You should have read the rant I had reserved for Jan Moir…
But GeekPlanet is not about rants. It’s all about positives and challenging the stereotypes and negative feelings. Looking for the silver lining you might say.
And I have to say, I was nicely surprised by the backlash. Derren Brown and Stephen Fry were quick to tweet their disgust; M&S pulled their advertising from the paper’s website; Nestle and Procter & Gamble claim they would have done had the Mail had not pre-empted them and already voluntarily done so.
Charlie Brooker blogged the very same day, speaking out about the article and I’m gracious enough to think that Janet Street-Porter’s reply in her own column on the Monday wasn’t prompted by her editors looking for some damage reduction. David Tennant’s Facebook fan page (and hence the man himself by association) also seems to have stood up for common decency.
Yes, I did personally complain to the PCC about Jan Moir’s article. Apparently she and the Daily Mail are surprised at the backlash. I have to agree in part. I would never have read the article, never mind responded, without being alerted to it by friends on Facebook, it not being my wont to read homophobic, anti-Scottish toilet paper.
It is clear that neither Moir, nor the Mail, realised how quickly her homophobic rant would reach the people it needed to in order for the backlash to begin. In the past, it was entirely possible that it would have taken weeks, if at all, for many people to read it, by which time most hard copy would be lining the litter trays of Middle England’s cats and unusable in a direct complaint.
But now, people were tweeting within hours of the paper hitting the presses and, with the article published online, complaining on the paper’s own website. A link to such an article means that hard copy is no longer required for the Press Complaints Commission, hence eliminating the need to actually touch the offensive rag. Charlie Brooker was able to respond eloquently that same day without having to wait for editorial input and a publishing deadline. Respected celebrities like Stephen Fry were able to make their opinions known without waiting for an invite from the BBC News.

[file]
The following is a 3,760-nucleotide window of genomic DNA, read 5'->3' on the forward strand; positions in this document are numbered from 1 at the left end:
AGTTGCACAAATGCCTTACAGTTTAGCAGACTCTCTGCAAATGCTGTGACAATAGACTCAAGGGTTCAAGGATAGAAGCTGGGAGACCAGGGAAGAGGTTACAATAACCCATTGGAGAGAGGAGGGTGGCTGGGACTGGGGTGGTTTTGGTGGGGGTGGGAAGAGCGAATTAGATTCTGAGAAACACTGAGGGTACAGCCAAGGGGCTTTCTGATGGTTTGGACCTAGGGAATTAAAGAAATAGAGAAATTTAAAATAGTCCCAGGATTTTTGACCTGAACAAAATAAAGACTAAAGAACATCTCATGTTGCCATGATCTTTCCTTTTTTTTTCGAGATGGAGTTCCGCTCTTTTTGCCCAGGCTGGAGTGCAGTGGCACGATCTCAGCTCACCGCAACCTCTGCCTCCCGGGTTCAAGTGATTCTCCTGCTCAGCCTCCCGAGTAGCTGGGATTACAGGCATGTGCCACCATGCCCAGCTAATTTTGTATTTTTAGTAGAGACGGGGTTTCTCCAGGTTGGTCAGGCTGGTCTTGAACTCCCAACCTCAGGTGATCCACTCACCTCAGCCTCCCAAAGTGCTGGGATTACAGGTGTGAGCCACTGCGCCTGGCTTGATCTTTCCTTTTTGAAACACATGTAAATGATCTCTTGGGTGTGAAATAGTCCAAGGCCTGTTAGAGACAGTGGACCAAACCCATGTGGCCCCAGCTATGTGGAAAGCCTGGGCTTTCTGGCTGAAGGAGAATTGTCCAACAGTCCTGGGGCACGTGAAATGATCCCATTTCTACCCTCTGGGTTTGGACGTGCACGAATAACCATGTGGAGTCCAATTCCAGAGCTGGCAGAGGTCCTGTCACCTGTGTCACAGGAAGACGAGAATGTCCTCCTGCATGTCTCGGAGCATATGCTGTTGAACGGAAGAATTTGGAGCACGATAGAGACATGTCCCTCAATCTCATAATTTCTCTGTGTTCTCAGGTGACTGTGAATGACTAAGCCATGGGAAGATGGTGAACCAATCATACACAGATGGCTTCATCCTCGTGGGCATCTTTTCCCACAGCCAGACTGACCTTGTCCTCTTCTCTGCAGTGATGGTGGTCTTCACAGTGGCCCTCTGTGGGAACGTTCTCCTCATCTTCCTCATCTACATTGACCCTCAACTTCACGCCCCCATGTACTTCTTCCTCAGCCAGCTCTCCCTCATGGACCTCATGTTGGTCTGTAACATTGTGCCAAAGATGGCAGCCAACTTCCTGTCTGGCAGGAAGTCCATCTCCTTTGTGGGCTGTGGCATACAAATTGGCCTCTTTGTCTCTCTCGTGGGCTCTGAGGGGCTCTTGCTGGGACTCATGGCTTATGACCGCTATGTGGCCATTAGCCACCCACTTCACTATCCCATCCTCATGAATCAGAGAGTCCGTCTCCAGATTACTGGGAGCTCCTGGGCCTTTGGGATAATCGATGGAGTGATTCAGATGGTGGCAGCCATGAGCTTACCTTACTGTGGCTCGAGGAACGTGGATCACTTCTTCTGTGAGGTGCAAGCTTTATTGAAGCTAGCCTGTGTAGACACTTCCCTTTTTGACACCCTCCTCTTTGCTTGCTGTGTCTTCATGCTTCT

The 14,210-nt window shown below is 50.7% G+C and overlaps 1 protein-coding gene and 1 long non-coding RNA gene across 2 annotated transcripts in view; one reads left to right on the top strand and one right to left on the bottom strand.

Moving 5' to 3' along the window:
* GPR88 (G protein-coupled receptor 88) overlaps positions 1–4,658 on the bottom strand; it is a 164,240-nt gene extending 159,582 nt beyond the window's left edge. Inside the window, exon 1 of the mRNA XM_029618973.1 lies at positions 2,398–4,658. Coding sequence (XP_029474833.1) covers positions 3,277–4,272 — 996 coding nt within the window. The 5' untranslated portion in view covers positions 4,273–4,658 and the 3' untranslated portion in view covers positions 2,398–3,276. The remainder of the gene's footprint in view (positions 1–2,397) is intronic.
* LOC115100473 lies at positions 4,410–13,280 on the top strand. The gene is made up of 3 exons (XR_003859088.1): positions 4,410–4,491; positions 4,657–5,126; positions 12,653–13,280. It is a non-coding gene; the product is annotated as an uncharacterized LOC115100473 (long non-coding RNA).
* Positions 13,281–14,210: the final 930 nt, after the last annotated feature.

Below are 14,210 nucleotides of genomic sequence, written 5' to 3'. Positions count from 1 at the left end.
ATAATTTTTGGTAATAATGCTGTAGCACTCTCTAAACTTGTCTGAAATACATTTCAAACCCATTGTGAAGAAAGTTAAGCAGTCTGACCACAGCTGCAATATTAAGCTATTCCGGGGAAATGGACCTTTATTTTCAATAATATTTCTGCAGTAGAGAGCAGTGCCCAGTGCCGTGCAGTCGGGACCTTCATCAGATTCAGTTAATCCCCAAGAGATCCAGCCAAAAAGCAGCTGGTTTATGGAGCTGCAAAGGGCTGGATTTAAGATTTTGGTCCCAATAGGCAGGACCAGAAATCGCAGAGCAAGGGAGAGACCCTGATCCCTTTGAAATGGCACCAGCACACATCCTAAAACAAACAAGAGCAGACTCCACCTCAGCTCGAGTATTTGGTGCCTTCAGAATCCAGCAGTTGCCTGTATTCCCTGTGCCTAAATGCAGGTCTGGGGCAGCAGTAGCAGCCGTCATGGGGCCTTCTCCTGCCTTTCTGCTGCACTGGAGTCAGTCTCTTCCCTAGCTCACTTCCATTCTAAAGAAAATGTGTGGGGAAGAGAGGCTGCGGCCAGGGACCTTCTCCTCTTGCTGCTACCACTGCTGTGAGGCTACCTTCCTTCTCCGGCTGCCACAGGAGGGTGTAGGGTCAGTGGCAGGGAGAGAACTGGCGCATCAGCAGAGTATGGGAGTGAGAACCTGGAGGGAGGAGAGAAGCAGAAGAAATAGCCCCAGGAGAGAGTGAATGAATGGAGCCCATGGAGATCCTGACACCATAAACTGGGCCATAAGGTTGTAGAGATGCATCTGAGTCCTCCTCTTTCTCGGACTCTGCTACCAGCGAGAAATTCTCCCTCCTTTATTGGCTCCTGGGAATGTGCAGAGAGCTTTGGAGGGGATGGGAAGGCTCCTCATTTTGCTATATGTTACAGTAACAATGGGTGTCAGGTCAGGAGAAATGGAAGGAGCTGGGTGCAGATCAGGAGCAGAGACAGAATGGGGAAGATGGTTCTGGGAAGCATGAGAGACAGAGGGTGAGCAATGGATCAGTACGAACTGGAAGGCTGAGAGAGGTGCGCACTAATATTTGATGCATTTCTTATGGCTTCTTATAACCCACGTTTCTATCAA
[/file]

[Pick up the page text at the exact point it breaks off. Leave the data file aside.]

Could this be the first example of true interactive journalism? If not, it’s certainly one of the best examples of the ‘net being used in realtime to inform and advise.
The whole thing reminded me, in no small way, of Past Tense, that generally weak double episode of Star Trek: Deep Space Nine but which was possibly the first example, certainly in the Trek universe, of what we then knew as a tool for researching episode guides and dodgy porn being used in such a manner.
Forgive me if my memory’s a bit hazy, UK television having seen fit to pretty much ignore DS9 since its first run, but I seem to remember Sisko and co logging onto the ‘net to summon up support for a rally against inequality or something.
Back then in 1993 or so, the thought of what we now know as a flashmob, or indeed anything similar being organised over the ether was a truly wild idea and the “Net” that Sisko used bore little resemblance to the naff personal sites that we knew and loved back then. But now, with personal networking, mobile technology (for example, I first learned about the Jan Moir furore via Facebook in the pub), video capability, and a whole host of other technologies pushing the envelope, the “Net” of Past Tense is already here.
It’s funny how Trek is relatively successful in predicting technology. It kind of makes you wonder how they know. Did Gene Roddenberry actually bump into Kirk on one of the latter’s many brushes with temporal anomalies in the twentieth century? Was Q sitting on his shoulder while he typed the drafts for The Cage? Did Admiral Chekov’s autobiography accidentally fall into the long lost temporal Iconian Gateway currently under investigation at the Cheyenne Mountain Complex? Did Quark’s ship really crash in Roswell in 1947?
Or have our technologists merely looked to Star Trek for inspiration in design and construction?
I know which theory I prefer.
With mobile phones emulating the communicator since years (personally, I’m looking forward to the development of the Next Gen-style brooch communicator, which can’t be that far away), the Internet already twenty years ahead of its Trek-universe development, genuine hyposprays and tricorders under trial, the PADD already here (if not actually reduced to the size of a touch-screen mobile…) it’s easy to see why some people believe that Trek is most likely to be closest to our real future. All we need are Heisenberg compensators for transport and faster-than-light travel and we’re there.
And with any luck, people like Jan Moir will be habitually stranded on Rura Penthe.